It's All Politics
7:35 pm
Tue June 24, 2014

New House Leadership Puts Export Bank On Shakier Ground

Originally published on Wed June 25, 2014 5:36 pm

The Export-Import Bank, created by President Franklin Roosevelt in 1934 to boost U.S. exports during the Great Depression, needs its charter to be reauthorized by September's end if it is to continue providing loans to U.S. exporters and overseas companies.

The bank has the support of House Majority Leader Eric Cantor, so it sounds like an easy vote.

But Cantor was recently defeated in his primary by David Brat, the libertarian college professor who portrayed the soon-to-be-ex-majority leader as a shameless tool of big business.

That's the most important thing to know to understand why, during an election year, the Ex-Im Bank's political position is eroding, at least outwardly.

Right now, reauthorization seems rather iffy.

On Tuesday, Speaker John Boehner wouldn't tell reporters whether he supported reauthorization, saying instead, "We are going to continue to work with our members" and "We are going to work our way through this."

Boehner indicated he would wait for a Wednesday hearing of the House Financial Services Committee and would listen to Rep. Jeb Hensarling, the committee's chairman, for a proposed way forward. Hensarling opposes reauthorizing the bank, so that message from the speaker wasn't likely to perk up the bank's supporters.

The title of Wednesday's hearing, by the way, is, "Examining Reauthorization of the Export-Import Bank: Corporate Necessity or Corporate Welfare?"

The witness list, incidentally, gave a sense of the complexity of the support for or opposition to the bank.

The leadoff panel was scheduled to include the president of the Air Line Pilots Association and the CEO of Delta Air Lines. The union hasn't been against the bank per se, but it does oppose bank support for non-U.S. airlines that are purchasing wide-body airliners when U.S. carriers can't get the same favorable financing. Delta Airlines' CEO has had a similar criticism but is making it clear he supports the bank in principle.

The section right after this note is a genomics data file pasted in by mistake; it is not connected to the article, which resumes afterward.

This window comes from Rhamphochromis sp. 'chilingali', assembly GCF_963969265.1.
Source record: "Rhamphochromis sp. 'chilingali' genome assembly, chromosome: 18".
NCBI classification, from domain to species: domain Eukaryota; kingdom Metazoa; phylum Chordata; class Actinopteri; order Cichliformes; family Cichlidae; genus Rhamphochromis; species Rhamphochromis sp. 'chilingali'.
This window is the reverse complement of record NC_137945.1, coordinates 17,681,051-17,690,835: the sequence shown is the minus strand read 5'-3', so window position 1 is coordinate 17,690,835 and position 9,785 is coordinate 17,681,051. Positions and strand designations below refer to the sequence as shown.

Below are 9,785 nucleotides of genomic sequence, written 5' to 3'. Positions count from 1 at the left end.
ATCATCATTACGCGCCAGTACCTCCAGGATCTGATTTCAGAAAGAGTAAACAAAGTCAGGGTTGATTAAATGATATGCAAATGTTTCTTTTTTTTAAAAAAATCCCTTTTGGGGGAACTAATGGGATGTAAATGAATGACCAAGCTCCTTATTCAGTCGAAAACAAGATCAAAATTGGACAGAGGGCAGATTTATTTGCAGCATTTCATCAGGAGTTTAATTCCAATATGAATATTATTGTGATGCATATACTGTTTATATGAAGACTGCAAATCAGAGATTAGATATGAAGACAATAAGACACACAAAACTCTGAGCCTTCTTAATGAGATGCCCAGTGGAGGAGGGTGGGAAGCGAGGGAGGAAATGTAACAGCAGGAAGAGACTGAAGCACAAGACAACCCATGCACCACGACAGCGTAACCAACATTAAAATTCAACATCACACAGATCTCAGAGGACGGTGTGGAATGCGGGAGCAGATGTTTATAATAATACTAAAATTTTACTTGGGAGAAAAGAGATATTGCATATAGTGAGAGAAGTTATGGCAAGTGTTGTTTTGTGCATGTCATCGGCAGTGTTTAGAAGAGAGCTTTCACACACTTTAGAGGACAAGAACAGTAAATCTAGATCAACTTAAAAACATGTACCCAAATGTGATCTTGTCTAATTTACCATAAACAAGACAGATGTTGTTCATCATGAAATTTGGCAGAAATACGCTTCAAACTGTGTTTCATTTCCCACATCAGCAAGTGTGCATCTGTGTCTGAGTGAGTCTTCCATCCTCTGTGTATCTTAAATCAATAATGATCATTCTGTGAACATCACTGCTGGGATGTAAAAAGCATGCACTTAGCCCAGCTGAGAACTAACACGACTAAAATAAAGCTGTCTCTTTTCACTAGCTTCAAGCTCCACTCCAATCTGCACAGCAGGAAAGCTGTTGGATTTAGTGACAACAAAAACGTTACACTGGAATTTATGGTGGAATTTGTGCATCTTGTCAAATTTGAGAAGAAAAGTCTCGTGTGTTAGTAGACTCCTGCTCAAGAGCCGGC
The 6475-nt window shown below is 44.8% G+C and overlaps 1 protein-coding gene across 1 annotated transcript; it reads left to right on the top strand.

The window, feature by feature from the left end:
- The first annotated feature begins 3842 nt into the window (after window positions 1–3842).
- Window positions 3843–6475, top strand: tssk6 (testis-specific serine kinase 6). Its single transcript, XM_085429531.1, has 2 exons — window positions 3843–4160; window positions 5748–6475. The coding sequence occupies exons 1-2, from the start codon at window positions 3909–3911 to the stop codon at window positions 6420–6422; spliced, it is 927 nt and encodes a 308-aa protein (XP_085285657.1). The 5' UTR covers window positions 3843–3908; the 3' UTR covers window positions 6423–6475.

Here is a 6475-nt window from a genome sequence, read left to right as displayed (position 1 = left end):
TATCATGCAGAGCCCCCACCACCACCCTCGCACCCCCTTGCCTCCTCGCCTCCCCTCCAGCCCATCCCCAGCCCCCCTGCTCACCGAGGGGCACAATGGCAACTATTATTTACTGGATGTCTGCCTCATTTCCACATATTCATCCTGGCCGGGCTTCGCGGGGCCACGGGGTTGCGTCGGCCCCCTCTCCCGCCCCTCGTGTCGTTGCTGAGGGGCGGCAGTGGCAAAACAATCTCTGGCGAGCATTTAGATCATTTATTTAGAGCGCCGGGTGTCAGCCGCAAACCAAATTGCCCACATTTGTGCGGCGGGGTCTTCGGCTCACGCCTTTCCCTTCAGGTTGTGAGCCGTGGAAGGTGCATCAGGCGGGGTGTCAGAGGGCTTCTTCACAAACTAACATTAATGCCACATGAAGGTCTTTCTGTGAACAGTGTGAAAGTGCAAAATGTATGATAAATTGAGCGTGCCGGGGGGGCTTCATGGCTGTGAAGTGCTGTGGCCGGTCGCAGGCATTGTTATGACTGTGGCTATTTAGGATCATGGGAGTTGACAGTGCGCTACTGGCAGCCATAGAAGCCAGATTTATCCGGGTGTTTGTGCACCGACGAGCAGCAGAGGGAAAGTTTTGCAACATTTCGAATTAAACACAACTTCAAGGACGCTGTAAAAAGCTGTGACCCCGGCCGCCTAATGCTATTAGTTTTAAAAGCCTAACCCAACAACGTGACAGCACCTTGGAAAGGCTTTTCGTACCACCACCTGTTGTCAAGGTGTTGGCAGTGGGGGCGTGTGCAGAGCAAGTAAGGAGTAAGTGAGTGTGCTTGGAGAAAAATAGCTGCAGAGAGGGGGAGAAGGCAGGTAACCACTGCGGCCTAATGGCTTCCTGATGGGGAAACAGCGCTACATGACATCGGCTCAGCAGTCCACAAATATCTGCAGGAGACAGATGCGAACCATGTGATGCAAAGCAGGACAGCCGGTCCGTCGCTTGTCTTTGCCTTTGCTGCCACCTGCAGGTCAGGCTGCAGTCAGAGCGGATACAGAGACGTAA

Providing less ambivalent support for the bank will be the CEO of FirmGreen, a clean-energy technology company that has said uncertainties over the bank's future have already cost it overseas business. Clearly opposing the bank will be a scholar with the libertarian Mercatus Center at George Mason University, who argues that corporate behemoths like Boeing and General Electric get the most benefit and that their political contributions purchase support for the bank.

Boehner's cryptic comments were especially unpromising for the bank, since the new House majority leader, Rep. Kevin McCarthy of California, was a lot less sphinxlike than Boehner, saying over the weekend that he opposes reauthorizing the bank.

Asked directly by host Chris Wallace during a Fox News Sunday interview if he would "allow the Ex-Im Bank to expire in September," he said: "Yes, because it's something that the private sector can be able to do."

For conservatives who consider themselves free-market purists, the bank is the epitome of their despised "crony capitalism," like the bailouts of Wall Street that occurred at the start of the Great Recession in 2008.

It was anger over those bailouts and other Washington spending that put taxpayer money in the service of big business that fed much of the anger that gave birth to the Tea Party movement.

McCarthy channeled that sentiment when he said on Fox News Sunday, "One of the problems with government is it's going to take hard-earned money so others do things that the private sector can do. That's what Ex-Im Bank does."

Whether the private sector can or will actually take up the slack that would be left if the bank can't continue on is a debate for a different blog post. It's sufficient to say the bank's supporters assert that the private sector won't, because the risks are just too great. This would leave many U.S. exporters at a disadvantage, with overseas competitors helped by governments with few to no qualms about subsidizing their own industries.

The bank fight is the latest example of an economic issue breaking down the usual partisan barricades in Washington. The White House and congressional Democrats are joined by dozens of House Republicans and business groups like the U.S. Chamber of Commerce in pushing for the bank's reauthorization. The bank pays for itself out of the fees it collects, they say, so taxpayers don't pay anything. It's also a matter of supporting U.S. jobs.

Cantor, too, said it was about supporting American jobs — before he lost his.

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